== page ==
June 18, 6:30pm–8:30pmWhere
Der Dutchman 445 S Jefferson Ave, Plain City, OH
Conversations about how food is produced are happening. But the voices of farmers have been less than representative in the conversation about food production.
“Engaging in an interactive conversation about food production – rather than defending food production – helps farmers understand what consumers want,” said David White, Ohio Farm Bureau senior director of issues management. “Through these conversations, we can help improve trust and confidence in food, farming and agriculture.”
This year, Ohio Farm Bureau’s Center for Food & Animal Issues aims to involve more than 2,500 members through the Conversations with EASE program, which was developed by U.S. Farmers and Ranchers Alliance.
The program focuses on four core principles:
Engage – Conversations start with interaction. Make the effort to start a conversation. It’s your choice: sit silent on your next flight, or try to connect.
Acknowledge – Consumers have concerns, and that is their right. Even if they are not based on science, it is reassuring to people to hear, “I can understand how that might scare you,” or “I’d like to hear more about why that concerns you.”
Share – Consumers learn more about how food is produced from the people who actually produce it, and farmers have a high level of credibility when they share their stories and experiences. Rather than douse the other person with facts, share your personal stories and feelings that illustrate them in a human way.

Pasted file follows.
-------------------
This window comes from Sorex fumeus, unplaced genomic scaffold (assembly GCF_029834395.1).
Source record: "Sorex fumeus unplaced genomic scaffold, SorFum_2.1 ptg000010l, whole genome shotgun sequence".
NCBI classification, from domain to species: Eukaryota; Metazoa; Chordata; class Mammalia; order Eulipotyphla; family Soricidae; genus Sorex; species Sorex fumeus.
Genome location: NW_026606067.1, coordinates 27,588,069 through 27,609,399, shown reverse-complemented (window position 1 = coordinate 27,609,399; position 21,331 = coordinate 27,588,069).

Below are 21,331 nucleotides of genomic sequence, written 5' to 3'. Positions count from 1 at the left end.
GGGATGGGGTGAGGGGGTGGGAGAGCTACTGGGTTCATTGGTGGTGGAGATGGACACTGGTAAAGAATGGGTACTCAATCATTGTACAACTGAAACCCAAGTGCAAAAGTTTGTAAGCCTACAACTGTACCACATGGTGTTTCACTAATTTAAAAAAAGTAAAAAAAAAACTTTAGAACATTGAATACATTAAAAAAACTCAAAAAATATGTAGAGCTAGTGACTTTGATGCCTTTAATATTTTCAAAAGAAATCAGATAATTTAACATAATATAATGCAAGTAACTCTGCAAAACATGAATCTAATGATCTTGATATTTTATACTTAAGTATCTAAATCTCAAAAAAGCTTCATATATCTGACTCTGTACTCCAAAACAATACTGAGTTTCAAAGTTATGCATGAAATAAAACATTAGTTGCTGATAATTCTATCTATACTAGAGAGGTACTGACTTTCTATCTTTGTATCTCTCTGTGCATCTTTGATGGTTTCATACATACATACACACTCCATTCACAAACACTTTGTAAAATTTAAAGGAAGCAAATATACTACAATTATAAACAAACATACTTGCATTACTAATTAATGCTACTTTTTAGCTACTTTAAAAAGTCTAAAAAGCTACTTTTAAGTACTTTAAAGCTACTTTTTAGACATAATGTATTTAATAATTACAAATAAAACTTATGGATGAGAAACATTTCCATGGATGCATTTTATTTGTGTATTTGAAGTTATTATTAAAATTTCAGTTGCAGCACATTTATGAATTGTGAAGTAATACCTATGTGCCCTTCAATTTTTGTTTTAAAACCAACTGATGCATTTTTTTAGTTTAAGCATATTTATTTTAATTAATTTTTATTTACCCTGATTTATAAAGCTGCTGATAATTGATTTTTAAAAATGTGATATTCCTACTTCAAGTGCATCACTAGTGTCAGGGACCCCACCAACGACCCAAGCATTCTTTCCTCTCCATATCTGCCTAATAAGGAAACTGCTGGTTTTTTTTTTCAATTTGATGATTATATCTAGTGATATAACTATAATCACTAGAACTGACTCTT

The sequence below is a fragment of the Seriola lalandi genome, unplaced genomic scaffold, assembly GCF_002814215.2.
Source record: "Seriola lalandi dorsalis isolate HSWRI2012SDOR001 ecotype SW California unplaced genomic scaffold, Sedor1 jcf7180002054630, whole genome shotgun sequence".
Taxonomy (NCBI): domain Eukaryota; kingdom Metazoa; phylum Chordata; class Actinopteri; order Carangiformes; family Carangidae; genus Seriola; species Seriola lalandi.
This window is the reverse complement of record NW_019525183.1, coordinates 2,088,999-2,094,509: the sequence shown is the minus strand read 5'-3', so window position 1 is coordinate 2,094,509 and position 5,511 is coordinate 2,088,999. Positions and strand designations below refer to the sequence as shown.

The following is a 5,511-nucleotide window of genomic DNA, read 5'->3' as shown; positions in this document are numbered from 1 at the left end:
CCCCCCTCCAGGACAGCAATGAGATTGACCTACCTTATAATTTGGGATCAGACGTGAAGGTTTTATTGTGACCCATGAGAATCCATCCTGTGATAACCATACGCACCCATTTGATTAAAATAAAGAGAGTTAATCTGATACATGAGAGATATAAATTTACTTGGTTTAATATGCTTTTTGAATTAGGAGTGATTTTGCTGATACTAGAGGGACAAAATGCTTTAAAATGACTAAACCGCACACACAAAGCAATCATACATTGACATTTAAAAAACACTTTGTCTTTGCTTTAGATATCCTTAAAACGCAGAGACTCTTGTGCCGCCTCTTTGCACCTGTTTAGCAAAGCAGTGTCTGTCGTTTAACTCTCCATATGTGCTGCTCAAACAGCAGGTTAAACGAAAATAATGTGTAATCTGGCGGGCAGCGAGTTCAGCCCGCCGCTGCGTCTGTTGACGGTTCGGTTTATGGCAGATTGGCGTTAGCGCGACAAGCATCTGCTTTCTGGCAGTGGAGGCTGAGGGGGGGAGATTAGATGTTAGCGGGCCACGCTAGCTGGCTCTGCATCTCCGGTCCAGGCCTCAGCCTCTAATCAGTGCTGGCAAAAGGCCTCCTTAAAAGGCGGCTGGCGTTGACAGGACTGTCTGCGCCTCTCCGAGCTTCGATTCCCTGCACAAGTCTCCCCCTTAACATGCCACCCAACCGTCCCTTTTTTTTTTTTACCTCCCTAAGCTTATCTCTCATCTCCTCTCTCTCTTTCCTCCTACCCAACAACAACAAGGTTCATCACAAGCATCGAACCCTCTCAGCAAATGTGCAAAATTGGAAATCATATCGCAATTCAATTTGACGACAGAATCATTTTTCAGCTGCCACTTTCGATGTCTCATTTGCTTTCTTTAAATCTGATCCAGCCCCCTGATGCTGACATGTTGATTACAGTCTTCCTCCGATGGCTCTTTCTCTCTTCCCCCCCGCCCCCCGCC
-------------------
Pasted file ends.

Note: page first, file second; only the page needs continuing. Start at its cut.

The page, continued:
A good message educates by explaining messages supported by facts and credible sources. A better message involves story telling that demonstrates real life examples from real people like farmers. The best message allows for consumers to “see for themselves through experiences and self-directed discovery.” Moving communication activity from fact based messages to storytelling to consumer experiences will make your messaging even more powerful.
Earn Trust –If you don’t trust someone, you don’t trust their facts. Science is not the lead element in building trust. Science will determine if we can do it. Society will determine if we should do it.
By listening to questions, engaging in conversation and sharing our efforts to continually improve what we do on our farms, we learn from each other’s perspectives. In the end, we all have an interest in food.
For more information about the Conversation with EASE program, contact White at 614-246-8261 or [email protected]. To schedule a Conversation with EASE training session, visit with your county Farm Bureau’s organization director.
10 Conversation Tips
When having a conversation with consumers about food, fuel and fiber, keep this in mind:
- Consumers are most concerned about their families’ long-term health.
- Experiences and storytelling matter more than repeated messages.
- Give consumers access to all sides of information and allow them “to discover the truth” (show, don’t tell).
- Validate facts and information with the endorsement of trusted authorities.
- Certain words can derail trust – in particular absolutes and a condescending tone.
- Too much focus on scientific terms and visuals are scary; use the language of food.
- This is not a war; it is a conversation, so treat it as such. It’s best to be interactive than proactive or reactive.
- Everyone is a food stakeholder because everyone eats.
- Link your shared values with their shared values and find common ground.
- Show continuous improvement in conventional (modern) food production. There is always more excitement about the future than defense of the past.